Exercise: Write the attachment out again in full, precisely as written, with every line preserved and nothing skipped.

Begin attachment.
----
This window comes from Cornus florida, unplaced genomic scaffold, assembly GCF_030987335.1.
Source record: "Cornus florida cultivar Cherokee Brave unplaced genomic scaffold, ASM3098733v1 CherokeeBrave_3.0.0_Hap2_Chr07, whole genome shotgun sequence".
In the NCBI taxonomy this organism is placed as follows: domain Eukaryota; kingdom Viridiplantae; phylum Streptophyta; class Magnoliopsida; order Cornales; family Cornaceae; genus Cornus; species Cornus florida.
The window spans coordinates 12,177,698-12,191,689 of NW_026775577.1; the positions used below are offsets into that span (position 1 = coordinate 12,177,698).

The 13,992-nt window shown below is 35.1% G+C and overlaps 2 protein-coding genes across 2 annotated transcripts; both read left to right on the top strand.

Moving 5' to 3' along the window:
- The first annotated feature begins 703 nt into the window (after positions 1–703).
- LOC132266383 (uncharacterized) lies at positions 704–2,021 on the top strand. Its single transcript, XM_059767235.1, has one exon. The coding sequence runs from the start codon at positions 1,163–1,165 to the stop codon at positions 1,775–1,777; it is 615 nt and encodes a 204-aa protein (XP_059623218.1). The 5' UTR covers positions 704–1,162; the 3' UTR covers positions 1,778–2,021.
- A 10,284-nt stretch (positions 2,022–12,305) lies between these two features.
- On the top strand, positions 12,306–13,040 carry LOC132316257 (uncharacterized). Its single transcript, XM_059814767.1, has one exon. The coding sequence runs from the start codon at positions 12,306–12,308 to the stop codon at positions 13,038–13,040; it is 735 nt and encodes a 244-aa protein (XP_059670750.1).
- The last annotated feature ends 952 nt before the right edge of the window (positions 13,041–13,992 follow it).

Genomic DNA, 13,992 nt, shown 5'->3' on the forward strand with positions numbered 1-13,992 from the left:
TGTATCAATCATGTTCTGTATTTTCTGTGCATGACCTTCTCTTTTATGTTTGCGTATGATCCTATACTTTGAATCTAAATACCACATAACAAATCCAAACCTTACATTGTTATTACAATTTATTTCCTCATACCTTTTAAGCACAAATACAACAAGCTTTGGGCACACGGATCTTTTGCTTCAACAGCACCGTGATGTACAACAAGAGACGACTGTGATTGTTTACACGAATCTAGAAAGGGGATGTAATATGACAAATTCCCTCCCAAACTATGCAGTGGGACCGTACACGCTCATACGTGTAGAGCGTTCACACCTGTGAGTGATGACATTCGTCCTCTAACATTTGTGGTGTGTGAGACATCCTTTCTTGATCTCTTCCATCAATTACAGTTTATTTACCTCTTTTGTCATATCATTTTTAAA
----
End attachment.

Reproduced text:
This window comes from Cornus florida, unplaced genomic scaffold, assembly GCF_030987335.1.
Source record: "Cornus florida cultivar Cherokee Brave unplaced genomic scaffold, ASM3098733v1 CherokeeBrave_3.0.0_Hap2_Chr07, whole genome shotgun sequence".
In the NCBI taxonomy this organism is placed as follows: domain Eukaryota; kingdom Viridiplantae; phylum Streptophyta; class Magnoliopsida; order Cornales; family Cornaceae; genus Cornus; species Cornus florida.
The window spans coordinates 12,177,698-12,191,689 of NW_026775577.1; the positions used below are offsets into that span (position 1 = coordinate 12,177,698).

The 13,992-nt window shown below is 35.1% G+C and overlaps 2 protein-coding genes across 2 annotated transcripts; both read left to right on the top strand.

Moving 5' to 3' along the window:
- The first annotated feature begins 703 nt into the window (after positions 1–703).
- LOC132266383 (uncharacterized) lies at positions 704–2,021 on the top strand. Its single transcript, XM_059767235.1, has one exon. The coding sequence runs from the start codon at positions 1,163–1,165 to the stop codon at positions 1,775–1,777; it is 615 nt and encodes a 204-aa protein (XP_059623218.1). The 5' UTR covers positions 704–1,162; the 3' UTR covers positions 1,778–2,021.
- A 10,284-nt stretch (positions 2,022–12,305) lies between these two features.
- On the top strand, positions 12,306–13,040 carry LOC132316257 (uncharacterized). Its single transcript, XM_059814767.1, has one exon. The coding sequence runs from the start codon at positions 12,306–12,308 to the stop codon at positions 13,038–13,040; it is 735 nt and encodes a 244-aa protein (XP_059670750.1).
- The last annotated feature ends 952 nt before the right edge of the window (positions 13,041–13,992 follow it).

Genomic DNA, 13,992 nt, shown 5'->3' on the forward strand with positions numbered 1-13,992 from the left:
TGTATCAATCATGTTCTGTATTTTCTGTGCATGACCTTCTCTTTTATGTTTGCGTATGATCCTATACTTTGAATCTAAATACCACATAACAAATCCAAACCTTACATTGTTATTACAATTTATTTCCTCATACCTTTTAAGCACAAATACAACAAGCTTTGGGCACACGGATCTTTTGCTTCAACAGCACCGTGATGTACAACAAGAGACGACTGTGATTGTTTACACGAATCTAGAAAGGGGATGTAATATGACAAATTCCCTCCCAAACTATGCAGTGGGACCGTACACGCTCATACGTGTAGAGCGTTCACACCTGTGAGTGATGACATTCGTCCTCTAACATTTGTGGTGTGTGAGACATCCTTTCTTGATCTCTTCCATCAATTACAGTTTATTTACCTCTTTTGTCATATCATTTTTAAA